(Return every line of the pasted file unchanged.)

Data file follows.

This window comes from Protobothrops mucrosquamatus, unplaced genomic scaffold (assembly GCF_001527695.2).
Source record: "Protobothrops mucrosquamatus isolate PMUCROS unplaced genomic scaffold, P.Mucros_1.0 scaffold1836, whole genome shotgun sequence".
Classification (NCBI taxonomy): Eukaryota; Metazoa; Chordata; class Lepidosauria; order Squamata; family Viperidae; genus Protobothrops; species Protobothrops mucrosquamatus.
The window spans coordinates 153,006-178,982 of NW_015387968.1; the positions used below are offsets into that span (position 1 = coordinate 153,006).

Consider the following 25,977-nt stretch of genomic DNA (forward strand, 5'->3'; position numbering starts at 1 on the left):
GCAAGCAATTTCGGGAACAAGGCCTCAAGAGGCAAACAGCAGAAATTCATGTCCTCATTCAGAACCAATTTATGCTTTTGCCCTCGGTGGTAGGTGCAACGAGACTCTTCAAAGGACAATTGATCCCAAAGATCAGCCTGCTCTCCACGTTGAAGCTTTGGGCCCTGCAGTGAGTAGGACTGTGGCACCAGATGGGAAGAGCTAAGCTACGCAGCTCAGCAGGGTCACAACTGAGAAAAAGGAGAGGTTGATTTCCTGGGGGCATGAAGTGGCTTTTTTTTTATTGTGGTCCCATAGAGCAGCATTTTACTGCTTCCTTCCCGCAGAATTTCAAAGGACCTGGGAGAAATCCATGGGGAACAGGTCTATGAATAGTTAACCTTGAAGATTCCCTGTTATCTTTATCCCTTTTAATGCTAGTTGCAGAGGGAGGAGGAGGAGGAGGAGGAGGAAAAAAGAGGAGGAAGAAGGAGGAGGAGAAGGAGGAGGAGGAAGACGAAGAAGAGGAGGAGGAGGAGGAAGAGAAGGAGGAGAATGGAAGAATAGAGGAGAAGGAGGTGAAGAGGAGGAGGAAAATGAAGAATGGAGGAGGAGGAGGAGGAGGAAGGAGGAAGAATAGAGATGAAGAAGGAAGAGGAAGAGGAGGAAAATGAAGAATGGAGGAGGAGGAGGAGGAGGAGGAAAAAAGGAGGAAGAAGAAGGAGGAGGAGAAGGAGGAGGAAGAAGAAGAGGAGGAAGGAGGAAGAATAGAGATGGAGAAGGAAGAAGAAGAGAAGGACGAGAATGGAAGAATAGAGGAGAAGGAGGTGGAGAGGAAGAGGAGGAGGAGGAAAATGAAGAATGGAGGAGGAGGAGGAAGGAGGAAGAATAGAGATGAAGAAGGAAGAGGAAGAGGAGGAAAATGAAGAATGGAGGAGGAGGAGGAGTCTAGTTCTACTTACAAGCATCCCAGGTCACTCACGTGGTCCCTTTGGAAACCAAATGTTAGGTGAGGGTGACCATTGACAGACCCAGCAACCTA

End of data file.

This window comes from Protobothrops mucrosquamatus, unplaced genomic scaffold (assembly GCF_001527695.2).
Source record: "Protobothrops mucrosquamatus isolate PMUCROS unplaced genomic scaffold, P.Mucros_1.0 scaffold1836, whole genome shotgun sequence".
Classification (NCBI taxonomy): Eukaryota; Metazoa; Chordata; class Lepidosauria; order Squamata; family Viperidae; genus Protobothrops; species Protobothrops mucrosquamatus.
The window spans coordinates 153,006-178,982 of NW_015387968.1; the positions used below are offsets into that span (position 1 = coordinate 153,006).

Consider the following 25,977-nt stretch of genomic DNA (forward strand, 5'->3'; position numbering starts at 1 on the left):
GCAAGCAATTTCGGGAACAAGGCCTCAAGAGGCAAACAGCAGAAATTCATGTCCTCATTCAGAACCAATTTATGCTTTTGCCCTCGGTGGTAGGTGCAACGAGACTCTTCAAAGGACAATTGATCCCAAAGATCAGCCTGCTCTCCACGTTGAAGCTTTGGGCCCTGCAGTGAGTAGGACTGTGGCACCAGATGGGAAGAGCTAAGCTACGCAGCTCAGCAGGGTCACAACTGAGAAAAAGGAGAGGTTGATTTCCTGGGGGCATGAAGTGGCTTTTTTTTTATTGTGGTCCCATAGAGCAGCATTTTACTGCTTCCTTCCCGCAGAATTTCAAAGGACCTGGGAGAAATCCATGGGGAACAGGTCTATGAATAGTTAACCTTGAAGATTCCCTGTTATCTTTATCCCTTTTAATGCTAGTTGCAGAGGGAGGAGGAGGAGGAGGAGGAGGAAAAAAGAGGAGGAAGAAGGAGGAGGAGAAGGAGGAGGAGGAAGACGAAGAAGAGGAGGAGGAGGAGGAAGAGAAGGAGGAGAATGGAAGAATAGAGGAGAAGGAGGTGAAGAGGAGGAGGAAAATGAAGAATGGAGGAGGAGGAGGAGGAGGAAGGAGGAAGAATAGAGATGAAGAAGGAAGAGGAAGAGGAGGAAAATGAAGAATGGAGGAGGAGGAGGAGGAGGAGGAAAAAAGGAGGAAGAAGAAGGAGGAGGAGAAGGAGGAGGAAGAAGAAGAGGAGGAAGGAGGAAGAATAGAGATGGAGAAGGAAGAAGAAGAGAAGGACGAGAATGGAAGAATAGAGGAGAAGGAGGTGGAGAGGAAGAGGAGGAGGAGGAAAATGAAGAATGGAGGAGGAGGAGGAAGGAGGAAGAATAGAGATGAAGAAGGAAGAGGAAGAGGAGGAAAATGAAGAATGGAGGAGGAGGAGGAGTCTAGTTCTACTTACAAGCATCCCAGGTCACTCACGTGGTCCCTTTGGAAACCAAATGTTAGGTGAGGGTGACCATTGACAGACCCAGCAACCTA